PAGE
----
As a part of the National Center for Childhood Deafness and Family Communication (NCCDFC), the Mama Lere Hearing School at Vanderbilt Bill Wilkerson Center serves children with hearing loss, their families and the community. Our goal is to maximize the child’s listening potential and communication skills so that he or she can communicate independently and effectively. We have the unique ability to provide all hearing health care services in one facility. We strive to provide best practice and proven service delivery in the areas of listening and spoken language intervention, speech-language pathology, audiology, occupational therapy, educational evaluations and individualized learning plans.
In the early 20th century, Dr. Wesley Wilkerson practiced medicine as an eye, ear, nose and throat doctor in Nashville. He was most concerned for his pediatric patients with hearing loss and was frustrated with the lack of intervention services for deaf and hard-of-hearing children, who were expected to live at home or in an institution and have very little independence as adults.
In the 1940s, Dr. Wilkerson attended several conferences where he heard Mrs. Spencer Tracey speak about her son, a profoundly deaf child who had, with early intensive intervention, learned to speak. He became determined to create a place where any child with hearing loss could come to learn to speak and communicate in order to have a much better chance at education, employment and a normal life. In 1949, Dr. Wilkerson organized a board of directors and chartered the Tennessee Hearing and Speech Foundation.
Two years later, in 1951, the Foundation opened the Bill Wilkerson Center, named in honor of Dr. Wilkerson’s son who was killed in World War II during the Battle of the Bulge when he volunteered for dangerous duty as a forward observer.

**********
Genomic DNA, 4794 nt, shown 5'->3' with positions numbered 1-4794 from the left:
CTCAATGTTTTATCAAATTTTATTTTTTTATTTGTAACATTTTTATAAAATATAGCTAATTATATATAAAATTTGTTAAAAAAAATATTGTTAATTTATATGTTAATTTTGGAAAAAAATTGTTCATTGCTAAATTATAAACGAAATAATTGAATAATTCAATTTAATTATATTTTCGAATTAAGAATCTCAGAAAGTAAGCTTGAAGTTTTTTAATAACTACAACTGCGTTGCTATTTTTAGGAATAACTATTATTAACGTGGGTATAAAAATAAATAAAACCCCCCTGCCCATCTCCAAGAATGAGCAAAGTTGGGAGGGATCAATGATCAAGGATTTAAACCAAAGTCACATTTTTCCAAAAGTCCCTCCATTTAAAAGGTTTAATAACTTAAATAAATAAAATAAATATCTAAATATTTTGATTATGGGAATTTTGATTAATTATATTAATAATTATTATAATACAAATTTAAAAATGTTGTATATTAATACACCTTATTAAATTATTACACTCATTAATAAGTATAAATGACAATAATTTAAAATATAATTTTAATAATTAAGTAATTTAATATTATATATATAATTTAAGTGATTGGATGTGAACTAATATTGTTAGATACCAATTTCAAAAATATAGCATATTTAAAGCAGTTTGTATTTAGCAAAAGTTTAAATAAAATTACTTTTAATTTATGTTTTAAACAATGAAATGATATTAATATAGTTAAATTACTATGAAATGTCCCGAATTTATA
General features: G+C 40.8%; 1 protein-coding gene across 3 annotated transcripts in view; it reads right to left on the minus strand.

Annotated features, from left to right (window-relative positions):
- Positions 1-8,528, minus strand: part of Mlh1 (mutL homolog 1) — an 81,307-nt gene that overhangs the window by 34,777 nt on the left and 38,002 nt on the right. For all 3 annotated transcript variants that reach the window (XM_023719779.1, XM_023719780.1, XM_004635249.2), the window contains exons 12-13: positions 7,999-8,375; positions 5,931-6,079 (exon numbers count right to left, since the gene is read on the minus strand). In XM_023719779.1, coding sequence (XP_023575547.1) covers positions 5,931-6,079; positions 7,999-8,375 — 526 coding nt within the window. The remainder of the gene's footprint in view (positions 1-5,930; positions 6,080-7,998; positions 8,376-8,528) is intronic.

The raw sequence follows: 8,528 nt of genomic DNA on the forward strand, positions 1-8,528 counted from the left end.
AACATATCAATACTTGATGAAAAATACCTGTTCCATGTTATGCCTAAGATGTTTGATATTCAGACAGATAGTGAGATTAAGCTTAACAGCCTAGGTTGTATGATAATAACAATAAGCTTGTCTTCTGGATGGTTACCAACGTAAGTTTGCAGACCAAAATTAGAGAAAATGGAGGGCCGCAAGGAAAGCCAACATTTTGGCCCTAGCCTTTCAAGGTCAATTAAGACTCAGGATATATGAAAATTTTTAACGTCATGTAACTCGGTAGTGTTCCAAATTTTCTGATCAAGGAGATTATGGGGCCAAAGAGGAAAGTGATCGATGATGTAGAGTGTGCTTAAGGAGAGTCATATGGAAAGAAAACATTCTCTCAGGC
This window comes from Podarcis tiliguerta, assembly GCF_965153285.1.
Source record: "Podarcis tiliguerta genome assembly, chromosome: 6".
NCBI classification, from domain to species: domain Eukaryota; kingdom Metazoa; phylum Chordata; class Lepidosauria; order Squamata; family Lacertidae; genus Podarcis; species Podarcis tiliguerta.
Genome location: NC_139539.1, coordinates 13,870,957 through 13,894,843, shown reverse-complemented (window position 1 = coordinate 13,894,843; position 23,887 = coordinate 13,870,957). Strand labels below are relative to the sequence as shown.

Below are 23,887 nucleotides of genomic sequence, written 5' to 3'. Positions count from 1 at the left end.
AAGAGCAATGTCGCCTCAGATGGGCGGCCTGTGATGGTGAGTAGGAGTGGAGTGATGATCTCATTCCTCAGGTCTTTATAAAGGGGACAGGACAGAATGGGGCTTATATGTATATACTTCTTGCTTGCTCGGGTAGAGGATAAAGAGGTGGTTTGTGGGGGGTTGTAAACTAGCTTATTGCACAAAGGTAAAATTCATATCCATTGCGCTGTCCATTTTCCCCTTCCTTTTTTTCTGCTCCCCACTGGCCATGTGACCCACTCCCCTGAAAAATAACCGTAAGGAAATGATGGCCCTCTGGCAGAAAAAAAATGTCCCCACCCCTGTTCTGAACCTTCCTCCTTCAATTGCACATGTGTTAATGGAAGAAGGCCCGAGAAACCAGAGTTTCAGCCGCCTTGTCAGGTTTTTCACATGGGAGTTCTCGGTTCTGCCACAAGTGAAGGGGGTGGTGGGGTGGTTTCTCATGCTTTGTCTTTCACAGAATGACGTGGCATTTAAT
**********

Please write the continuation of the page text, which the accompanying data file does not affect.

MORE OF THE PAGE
In the 1960s, the center expanded the scope of its mission to treat very young children with hearing loss. Working on the newfound belief that children learn language at a more rapid rate as toddlers and preschoolers, the center opened a demonstration project to train parents to provide ongoing language stimulation in the home environment.
In 1966, the Bill Wilkerson Center launched its first official early intervention program for children with hearing loss. This program proved to be so successful, enabling many children to be mainstreamed at age six, that the center began plans for construction of a permanent facility to house the Parent-Infant Training Program. Families came from across the southeast to participate in the program.
The new “parent teaching home” was generously funded by the Justin and Valere Potter Foundation and was dedicated in 1972. It was dubbed “The Mama Lere Home” in honor of Mrs. Potter whose children and grandchildren called her “Mama Lere.”
When the center moved to its new home in 2005, the decision was made to continue using the historic name “Mama Lere” for the hearing school, in honor of the Potter Foundation and its support of the center’s mission to create a place where children with hearing loss could come to learn to listen, speak, read and sing. In 2006 the Mama Lere Hearing School welcomed it’s first class of preschoolers.